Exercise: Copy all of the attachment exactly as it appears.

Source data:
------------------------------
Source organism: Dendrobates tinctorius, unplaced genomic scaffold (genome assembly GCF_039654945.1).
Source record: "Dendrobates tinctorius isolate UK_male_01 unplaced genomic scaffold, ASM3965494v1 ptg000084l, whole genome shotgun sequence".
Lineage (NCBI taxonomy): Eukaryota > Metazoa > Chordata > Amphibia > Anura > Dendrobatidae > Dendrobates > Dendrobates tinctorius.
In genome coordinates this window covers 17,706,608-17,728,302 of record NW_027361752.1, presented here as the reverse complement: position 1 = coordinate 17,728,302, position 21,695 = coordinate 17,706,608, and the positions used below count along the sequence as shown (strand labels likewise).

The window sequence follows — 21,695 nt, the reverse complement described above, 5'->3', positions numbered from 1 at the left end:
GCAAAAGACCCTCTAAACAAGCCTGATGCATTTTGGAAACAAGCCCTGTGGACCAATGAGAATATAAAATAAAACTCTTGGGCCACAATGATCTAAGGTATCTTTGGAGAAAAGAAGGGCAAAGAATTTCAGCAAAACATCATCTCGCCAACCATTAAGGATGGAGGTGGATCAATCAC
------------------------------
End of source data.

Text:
Source organism: Dendrobates tinctorius, unplaced genomic scaffold (genome assembly GCF_039654945.1).
Source record: "Dendrobates tinctorius isolate UK_male_01 unplaced genomic scaffold, ASM3965494v1 ptg000084l, whole genome shotgun sequence".
Lineage (NCBI taxonomy): Eukaryota > Metazoa > Chordata > Amphibia > Anura > Dendrobatidae > Dendrobates > Dendrobates tinctorius.
In genome coordinates this window covers 17,706,608-17,728,302 of record NW_027361752.1, presented here as the reverse complement: position 1 = coordinate 17,728,302, position 21,695 = coordinate 17,706,608, and the positions used below count along the sequence as shown (strand labels likewise).

The window sequence follows — 21,695 nt, the reverse complement described above, 5'->3', positions numbered from 1 at the left end:
GCAAAAGACCCTCTAAACAAGCCTGATGCATTTTGGAAACAAGCCCTGTGGACCAATGAGAATATAAAATAAAACTCTTGGGCCACAATGATCTAAGGTATCTTTGGAGAAAAGAAGGGCAAAGAATTTCAGCAAAACATCATCTCGCCAACCATTAAGGATGGAGGTGGATCAATCAC